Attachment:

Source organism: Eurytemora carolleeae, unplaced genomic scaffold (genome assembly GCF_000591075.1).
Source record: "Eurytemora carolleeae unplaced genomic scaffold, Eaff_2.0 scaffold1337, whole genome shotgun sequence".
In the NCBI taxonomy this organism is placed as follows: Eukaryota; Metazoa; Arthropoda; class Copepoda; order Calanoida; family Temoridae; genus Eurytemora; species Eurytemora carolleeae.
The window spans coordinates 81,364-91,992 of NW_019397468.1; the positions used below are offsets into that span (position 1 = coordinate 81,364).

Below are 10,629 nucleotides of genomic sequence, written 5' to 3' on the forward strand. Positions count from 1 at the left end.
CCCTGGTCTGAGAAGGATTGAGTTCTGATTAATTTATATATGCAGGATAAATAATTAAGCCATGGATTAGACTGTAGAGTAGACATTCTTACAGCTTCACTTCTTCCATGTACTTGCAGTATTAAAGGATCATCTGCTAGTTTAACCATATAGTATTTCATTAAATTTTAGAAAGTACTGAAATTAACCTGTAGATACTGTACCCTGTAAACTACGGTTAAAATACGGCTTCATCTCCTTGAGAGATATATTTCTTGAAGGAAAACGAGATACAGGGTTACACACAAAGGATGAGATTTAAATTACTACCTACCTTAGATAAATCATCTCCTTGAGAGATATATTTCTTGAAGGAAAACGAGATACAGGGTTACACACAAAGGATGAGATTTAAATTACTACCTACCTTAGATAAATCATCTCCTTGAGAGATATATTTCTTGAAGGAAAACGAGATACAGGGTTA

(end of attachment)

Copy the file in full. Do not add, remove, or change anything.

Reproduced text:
Source organism: Eurytemora carolleeae, unplaced genomic scaffold (genome assembly GCF_000591075.1).
Source record: "Eurytemora carolleeae unplaced genomic scaffold, Eaff_2.0 scaffold1337, whole genome shotgun sequence".
In the NCBI taxonomy this organism is placed as follows: Eukaryota; Metazoa; Arthropoda; class Copepoda; order Calanoida; family Temoridae; genus Eurytemora; species Eurytemora carolleeae.
The window spans coordinates 81,364-91,992 of NW_019397468.1; the positions used below are offsets into that span (position 1 = coordinate 81,364).

Below are 10,629 nucleotides of genomic sequence, written 5' to 3' on the forward strand. Positions count from 1 at the left end.
CCCTGGTCTGAGAAGGATTGAGTTCTGATTAATTTATATATGCAGGATAAATAATTAAGCCATGGATTAGACTGTAGAGTAGACATTCTTACAGCTTCACTTCTTCCATGTACTTGCAGTATTAAAGGATCATCTGCTAGTTTAACCATATAGTATTTCATTAAATTTTAGAAAGTACTGAAATTAACCTGTAGATACTGTACCCTGTAAACTACGGTTAAAATACGGCTTCATCTCCTTGAGAGATATATTTCTTGAAGGAAAACGAGATACAGGGTTACACACAAAGGATGAGATTTAAATTACTACCTACCTTAGATAAATCATCTCCTTGAGAGATATATTTCTTGAAGGAAAACGAGATACAGGGTTACACACAAAGGATGAGATTTAAATTACTACCTACCTTAGATAAATCATCTCCTTGAGAGATATATTTCTTGAAGGAAAACGAGATACAGGGTTA